Tolls in Connecticut are off the table, at least for now, Gov. Ned Lamont announced Wednesday.
The governor had been pushing a transportation plan that included tolls on large commercial trucks in 12 different locations on six highways – Interstate 84, Interstate 91, Interstate 95, Interstate 395, Interstate 684 and Route 8 - to raise some of the revenue necessary for transportation infrastructure investments across the state.
However, Lamont said Wednesday that with both Republicans and Democrats hesitant to vote, he was pulling the toll model out of the equation and instead said they will make up the estimated $200 million in bonding.
U.S. & World
“I hate to do it this way, it’s bonding in place of other things that are priorities but right now there’s no other option on the table,” Lamont said.
Lamont’s $19.4 billion infrastructure plan, called CT2030, is a 10-year plan aims to improve roads, bridges, airports, rail and bus service.
Republicans and Democrats agree that the state needs between $19 billion to $20 billion to fund the transportation plan. Democrats had been in support of the trucks-only tolls, while Republicans had been against any plan that included tolls, instead pushing to pull funding for the projects from the rainy day fund.
Lamont criticized both Democrats and Republicans, particularly in the Senate, for failing to make a decision to come to a vote.
“I’ve lost patience, we’re going to fix our transportation plan, and are ready to work with everybody who has a constructive alternative," he told reporters.
The governor said that the bill remains on lawmakers desks but he is no longer pushing it and the ball is in their court.
"I hope they can step up and make a tough vote later," he said.
Top Democrats said they were still confident they had the votes on the plan.
“In light of a potential unprecedented two-day, 30-hour-long debate, the Senate Democrats asked for five more days for our Senators to prepare and make necessary family arrangements. We are still confident that Senate Democrats have the votes to pass a comprehensive transportation plan which includes 12 toll gantries on 18-wheeler trucks only. We are prepared to hold a session next week to vote on a bill to make the necessary transportation investments for Connecticut’s economic development, residents, and businesses. We have worked with the House and the Governor’s office consistently over the past 10 months to finalize the transportation issue and have proposed numerous solutions over that time period. We remain committed to investing in Connecticut’s transportation infrastructure.” wrote Senate Pro Tem President Martin Looney and Senate Majority Leader Bob Duff in a joint statement.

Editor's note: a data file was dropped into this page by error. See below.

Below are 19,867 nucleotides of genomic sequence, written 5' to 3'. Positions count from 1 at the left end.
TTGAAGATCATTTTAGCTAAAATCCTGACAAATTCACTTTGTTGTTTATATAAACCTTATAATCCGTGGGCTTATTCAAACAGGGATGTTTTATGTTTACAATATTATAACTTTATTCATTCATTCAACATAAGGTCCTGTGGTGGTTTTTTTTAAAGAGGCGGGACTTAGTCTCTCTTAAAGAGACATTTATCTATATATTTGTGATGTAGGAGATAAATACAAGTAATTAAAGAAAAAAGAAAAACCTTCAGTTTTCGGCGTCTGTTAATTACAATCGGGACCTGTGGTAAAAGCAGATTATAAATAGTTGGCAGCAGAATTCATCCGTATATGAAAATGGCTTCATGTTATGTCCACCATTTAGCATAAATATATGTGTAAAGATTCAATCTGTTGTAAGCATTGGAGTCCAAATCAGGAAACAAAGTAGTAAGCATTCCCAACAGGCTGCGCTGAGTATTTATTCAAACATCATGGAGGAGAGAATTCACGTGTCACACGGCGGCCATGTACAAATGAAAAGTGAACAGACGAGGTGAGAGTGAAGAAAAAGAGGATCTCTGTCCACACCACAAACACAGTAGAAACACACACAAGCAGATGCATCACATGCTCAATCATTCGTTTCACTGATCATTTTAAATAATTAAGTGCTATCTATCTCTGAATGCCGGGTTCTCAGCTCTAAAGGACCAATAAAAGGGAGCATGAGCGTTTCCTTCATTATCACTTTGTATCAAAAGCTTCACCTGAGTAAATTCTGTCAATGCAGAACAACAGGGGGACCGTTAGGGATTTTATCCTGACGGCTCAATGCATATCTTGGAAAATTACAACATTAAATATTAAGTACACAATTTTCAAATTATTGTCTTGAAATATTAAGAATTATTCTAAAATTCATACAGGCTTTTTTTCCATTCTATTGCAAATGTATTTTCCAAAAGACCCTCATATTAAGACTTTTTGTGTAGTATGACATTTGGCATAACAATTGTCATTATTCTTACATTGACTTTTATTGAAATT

"Over the past four weeks of trying to coordinate the scenario and date to pass a truck-only tolls transportation plan, it has become very clear that the political will to act was not there. I advised the governor that he needs to do what he has to do, and legislators will have to accept whatever plan he decides to go with now. I have always believed a tolling plan that captures out-of-state vehicles was the right thing to do to help move our state forward and protect Connecticut taxpayers from paying the whole tab for our infrastructure needs. We were poised to act in the House tomorrow, but we need our colleagues in the Senate as well and apparently their ability to also act was tenuous," wrote Speaker of the House Joe Aresimowicz.
Republicans Sen. Len Fasano and Rep. Themis Klarides said they were pleased by the governor's announcement and hoped the bonding proposal was something that could lead to bipartisan discussions on transportation.
"Not sitting down and finding a meeting of the minds and a comprehensive bipartisan plan is I think what hurt this and I hope that there's a lesson to be learned from this," Klarides said.